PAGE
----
Subject: Re: [boost] Towards a Warning free code policy proposal
From: Raymond Wan (r.wan_at_[hidden])
Date: 2010-08-29 01:52:58
On Sat, Aug 28, 2010 at 01:26, vicente.botet <vicente.botet_at_[hidden]> wrote:
> Hi all,
> Last year there where two long threads about Boost Warning policy. If I'm not wrong nothing was concluded. I think that we can have two warning policies: one respect to the Boost users and one internal for Boost developement.
> We can consider that Boost headers can be used by the users as system headers, so no warning is reported for these files. The main advantage I see is that it allows the users to don't mix the warnings comming from Boost and their own warnings.
> Please, let me know if this policy could satisfy the needs of the Boost users and the developers.
As a user who is somewhat following the discussion, I have to say that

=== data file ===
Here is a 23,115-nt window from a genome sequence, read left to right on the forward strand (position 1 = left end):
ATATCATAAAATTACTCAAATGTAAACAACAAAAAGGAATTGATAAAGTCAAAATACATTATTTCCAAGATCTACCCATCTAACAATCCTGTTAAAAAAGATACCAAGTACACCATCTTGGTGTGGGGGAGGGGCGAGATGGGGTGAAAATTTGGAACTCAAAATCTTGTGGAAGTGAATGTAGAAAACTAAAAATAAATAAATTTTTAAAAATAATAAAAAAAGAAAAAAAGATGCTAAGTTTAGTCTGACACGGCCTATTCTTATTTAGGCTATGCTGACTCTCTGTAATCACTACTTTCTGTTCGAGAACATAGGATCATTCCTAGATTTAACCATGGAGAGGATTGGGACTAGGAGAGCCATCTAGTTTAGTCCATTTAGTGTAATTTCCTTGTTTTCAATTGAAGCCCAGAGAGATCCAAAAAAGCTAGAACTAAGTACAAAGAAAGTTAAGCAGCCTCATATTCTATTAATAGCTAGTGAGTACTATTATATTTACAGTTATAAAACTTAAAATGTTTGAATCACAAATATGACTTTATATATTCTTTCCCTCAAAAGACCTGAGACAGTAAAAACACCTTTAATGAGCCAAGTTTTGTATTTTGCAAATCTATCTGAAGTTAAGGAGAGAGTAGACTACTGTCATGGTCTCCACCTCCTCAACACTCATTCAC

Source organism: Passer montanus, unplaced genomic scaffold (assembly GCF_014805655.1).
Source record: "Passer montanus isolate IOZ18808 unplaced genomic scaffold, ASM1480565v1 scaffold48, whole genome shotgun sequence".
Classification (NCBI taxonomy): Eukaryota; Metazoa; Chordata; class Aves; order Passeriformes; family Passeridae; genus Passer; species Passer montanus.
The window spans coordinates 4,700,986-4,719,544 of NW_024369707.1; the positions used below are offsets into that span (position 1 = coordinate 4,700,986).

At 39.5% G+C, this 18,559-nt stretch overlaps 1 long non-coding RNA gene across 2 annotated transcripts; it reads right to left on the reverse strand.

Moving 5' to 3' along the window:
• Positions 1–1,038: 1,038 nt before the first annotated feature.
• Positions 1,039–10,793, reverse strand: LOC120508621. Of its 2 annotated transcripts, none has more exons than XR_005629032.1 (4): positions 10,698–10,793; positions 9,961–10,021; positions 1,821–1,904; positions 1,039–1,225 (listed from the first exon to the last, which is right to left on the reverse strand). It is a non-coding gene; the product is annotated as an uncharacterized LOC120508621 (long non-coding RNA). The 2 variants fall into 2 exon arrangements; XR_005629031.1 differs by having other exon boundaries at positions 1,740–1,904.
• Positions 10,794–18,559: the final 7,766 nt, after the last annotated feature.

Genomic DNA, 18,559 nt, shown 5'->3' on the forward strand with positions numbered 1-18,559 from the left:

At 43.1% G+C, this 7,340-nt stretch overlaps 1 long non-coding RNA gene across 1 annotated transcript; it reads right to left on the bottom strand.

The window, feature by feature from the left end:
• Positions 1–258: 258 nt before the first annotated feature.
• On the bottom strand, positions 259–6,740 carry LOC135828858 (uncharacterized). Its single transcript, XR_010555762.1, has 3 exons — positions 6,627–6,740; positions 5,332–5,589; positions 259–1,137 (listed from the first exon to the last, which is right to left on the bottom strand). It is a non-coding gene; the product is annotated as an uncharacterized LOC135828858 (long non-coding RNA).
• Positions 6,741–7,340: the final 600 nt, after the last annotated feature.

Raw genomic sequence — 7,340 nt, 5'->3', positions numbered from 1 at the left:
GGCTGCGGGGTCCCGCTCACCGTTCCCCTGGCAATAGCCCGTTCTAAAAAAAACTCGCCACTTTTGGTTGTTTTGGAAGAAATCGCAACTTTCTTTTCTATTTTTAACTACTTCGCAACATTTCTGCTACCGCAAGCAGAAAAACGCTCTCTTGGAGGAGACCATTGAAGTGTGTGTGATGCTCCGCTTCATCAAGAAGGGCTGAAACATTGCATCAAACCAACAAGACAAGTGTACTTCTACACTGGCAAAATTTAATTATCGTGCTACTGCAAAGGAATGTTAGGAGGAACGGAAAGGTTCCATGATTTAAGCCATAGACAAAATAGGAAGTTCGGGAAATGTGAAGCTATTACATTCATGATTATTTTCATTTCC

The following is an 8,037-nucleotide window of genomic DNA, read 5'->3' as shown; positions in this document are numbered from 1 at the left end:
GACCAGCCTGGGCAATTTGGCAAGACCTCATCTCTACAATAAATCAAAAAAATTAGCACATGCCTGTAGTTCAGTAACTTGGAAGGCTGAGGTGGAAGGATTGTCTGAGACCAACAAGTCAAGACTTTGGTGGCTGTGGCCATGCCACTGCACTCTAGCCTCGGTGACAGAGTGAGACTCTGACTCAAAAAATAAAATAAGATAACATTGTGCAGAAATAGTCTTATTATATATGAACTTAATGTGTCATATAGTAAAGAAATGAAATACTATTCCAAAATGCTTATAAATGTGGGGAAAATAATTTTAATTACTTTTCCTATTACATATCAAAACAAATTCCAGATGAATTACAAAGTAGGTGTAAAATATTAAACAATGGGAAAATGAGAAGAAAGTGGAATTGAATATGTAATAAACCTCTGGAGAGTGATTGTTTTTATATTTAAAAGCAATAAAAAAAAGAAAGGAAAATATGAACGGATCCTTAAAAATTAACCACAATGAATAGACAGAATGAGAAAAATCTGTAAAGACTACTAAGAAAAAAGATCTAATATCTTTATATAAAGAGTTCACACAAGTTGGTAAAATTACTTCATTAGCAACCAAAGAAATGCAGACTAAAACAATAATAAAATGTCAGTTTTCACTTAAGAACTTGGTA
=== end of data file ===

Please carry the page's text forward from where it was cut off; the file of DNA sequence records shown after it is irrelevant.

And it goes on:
the approach used by gcc in terms of handling warnings is good.
Warnings are shown and you have to add flags such as -Wall to disable
them. That at least forces users to do something because of the
warnings -- either act on it by looking at their code or realizing
that the warning is unimportant and to find the flag that would remove
it. Perhaps a more viable solution is to produce warnings and errors
that could be searched in a part of the Boost documentation (i.e.,
dedicated to dealing with warnings) that says what caused the warning
and how to disable it if the user is satisfied that it is not
I can see why this issue would be brought up -- boost warnings are
intimidating to users. But (IMHO), removing warnings will make users
not knowledgeable in Boost (such as myself) to becoming more sloppy.
Instead of that, maybe keeping the warnings but having documentation
specifically explaining how they can be suppressed might be a bit
better than having them off by default for users.
Another idea is that I tend to use colorgcc to color the output from
gcc. Perhaps modifying colorgcc or producing a separate wrapper which
colors warnings based on severity might be another idea...
Boost list run by bdawes at acm.org, gregod at cs.rpi.edu, cpdaniel at pacbell.net, john at johnmaddock.co.uk